What started out as a friendly ghost story competition among friends around a campfire has become one of the most culturally significant tropes in popular culture. It was the summer of 1816—a period marked by abnormally cold winds, gloomy skies, and heavy rain thanks to the eruption of Mount Tambora in Indonesia the previous year—when then-18-year-old Mary Shelley and her husband, the English Romantic poet Percy Bysshe Shelley, joined a mix of other writers and friends (including Lord Byron, who prompted the idea) at a villa near Switzerland’s Lake Geneva. Though Shelley struggled among the group to come up with an original horror story, she’d later experience a nightmare depicting a “pale student of unhallowed arts kneeling beside the thing he had put together… a hideous phantasm of a man stretched out,” or what we know today as the tale of Frankenstein.
Shelley’s life was fraught with tragedy. Born in London as Mary Godwin, her mother died shortly after she was born; she’d later go on to experience illness, depression, debt, and the loss of a child, all of which arguably contributed to her keen ability to depict dark, apocalyptic anxieties using themes of the supernatural, moral and ethical struggles in science, concepts of Greek mythology (hence the novel’s subtitle, The Modern Prometheus), and elements of Gothic and Romantic literature.
Shelley would complete Frankenstein in 1817, with the first version published anonymously in January 1818 and again in March, on this day. Five years later, the first stage adaption of Frankenstein debuted at the English Opera House in London and was met with great critical reception. Countless adaptations in literature, theater, television, film, and music would follow, cementing Shelley’s Frankenstein as one of the most important stories in history—and the world’s first sci-fi novel.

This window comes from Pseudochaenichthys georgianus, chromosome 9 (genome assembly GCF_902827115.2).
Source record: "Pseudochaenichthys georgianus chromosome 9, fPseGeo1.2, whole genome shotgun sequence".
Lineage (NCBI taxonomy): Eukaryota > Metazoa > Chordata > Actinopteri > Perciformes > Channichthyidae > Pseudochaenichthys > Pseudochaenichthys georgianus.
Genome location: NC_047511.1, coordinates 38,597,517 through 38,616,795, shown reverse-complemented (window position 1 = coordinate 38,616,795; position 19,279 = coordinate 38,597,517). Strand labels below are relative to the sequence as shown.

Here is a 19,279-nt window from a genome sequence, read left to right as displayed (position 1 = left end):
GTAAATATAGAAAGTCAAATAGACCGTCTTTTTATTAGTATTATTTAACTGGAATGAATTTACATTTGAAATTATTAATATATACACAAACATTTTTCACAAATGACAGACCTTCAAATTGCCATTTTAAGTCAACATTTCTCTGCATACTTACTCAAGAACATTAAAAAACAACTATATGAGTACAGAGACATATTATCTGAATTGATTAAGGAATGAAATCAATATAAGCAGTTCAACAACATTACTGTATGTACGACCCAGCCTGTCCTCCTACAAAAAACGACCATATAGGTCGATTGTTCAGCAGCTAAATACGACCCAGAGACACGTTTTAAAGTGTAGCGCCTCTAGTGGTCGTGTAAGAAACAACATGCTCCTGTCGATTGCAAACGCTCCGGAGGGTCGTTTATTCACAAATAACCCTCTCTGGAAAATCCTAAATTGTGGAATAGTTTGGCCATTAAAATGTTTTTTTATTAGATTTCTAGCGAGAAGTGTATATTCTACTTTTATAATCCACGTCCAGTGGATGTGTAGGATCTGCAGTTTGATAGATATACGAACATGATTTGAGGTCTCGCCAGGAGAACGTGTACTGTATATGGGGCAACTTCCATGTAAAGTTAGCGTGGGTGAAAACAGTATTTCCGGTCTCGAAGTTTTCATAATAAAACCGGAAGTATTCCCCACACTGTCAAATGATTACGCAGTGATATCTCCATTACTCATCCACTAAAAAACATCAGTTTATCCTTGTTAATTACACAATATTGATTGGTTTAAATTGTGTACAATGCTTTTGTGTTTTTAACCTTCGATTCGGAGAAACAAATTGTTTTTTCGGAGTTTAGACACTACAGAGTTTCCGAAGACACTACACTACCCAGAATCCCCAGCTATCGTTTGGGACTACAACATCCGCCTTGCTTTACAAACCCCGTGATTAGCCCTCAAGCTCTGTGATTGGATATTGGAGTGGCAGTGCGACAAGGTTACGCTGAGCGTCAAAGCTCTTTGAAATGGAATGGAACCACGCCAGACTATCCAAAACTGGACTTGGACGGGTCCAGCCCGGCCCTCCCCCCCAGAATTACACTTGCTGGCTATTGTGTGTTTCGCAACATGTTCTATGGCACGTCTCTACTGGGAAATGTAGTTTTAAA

Just as themes of witchcraft trickled into the fashion mainstream after the Salem witch trials in the 17th century, so, too, have the fantastical aesthetics of Frankenstein. Despite the German name originally belonging not to the creature, but the creator, the word “Frankenstein” has become almost synonymous with the word “monster,” and more specifically, a terrifying, man-made abnormality stitched together with various parts. The latter notion has translated quite literally onto the runway with garments featuring different fabrics, patterns, and cuts all sewn together, with every designer from Junya Watanabe to Henry Holland referencing the notion. (For Fall/Winter 2018, Holland even referred to his spliced toppers as “Frankenstein jackets.”)
Other designers have referenced Frankenstein in a less literal and more conceptual sense. While Gothic themes have long influenced the late Alexander McQueen, the theatrical nature of his iconic Spring/Summer 1999 collection distinctly referenced the supernatural elements of Shelley’s Frankenstein, from the leather bodices with visible stitching to the finale in which robots spray-painted Shalom Harlow.
Elsewhere, Gucci’s Alessandro Michele combined Frankenstein‘s clinical and scientific aspects with Donna Haraway’s 1984 “A Cyborg Manifesto: Science, Technology, and Socialist-Feminism in the Late Twentieth Century” for his Fall/Winter 2018 collection, exploring notions of identity and technology while riffing on existentialism.
For Spring/Summer 2019, Marni’s Francesco Risso saw his collection as Dr. Frankenstein’s rebirth of the Venus de Milo, with garments that featured visible seams and a collage-like assemblage of colors and prints.
Direct iterations of Frankenstein have also emerged, most notably at Christopher Kane, whose Spring/Summer 2013 collection featured the face of actor Boris Karloff (he played Dr. Frankenstein’s creature in various films in the ’30s) and Rodarte, whose Spring/Summer 2009 collection nodded to Frankenstein through the green hues and suture-like stitching.
More recently, Shelley’s legacy was apparent in Prada’s Fall/Winter 2019 menswear collection, which incorporated themes of danger and chaos and focused on the heart and humanity of Dr. Frankenstein’s monster.
Shelley passed away from a brain tumor in 1851 at age 53. One could argue that her life was a tragedy in and of itself—in addition to the aforementioned strife she experienced, Shelley was plagued by illness throughout the final 10 years of her life, and Frankenstein largely overshadowed her other many literary works. But like Shelley’s creature in the novel, who was inwardly humanistic and outwardly grotesque, her prolific legacy is proof that an accumulation of tragedies can sometimes lead to something significant, and in the case of fashion, something beautiful.END
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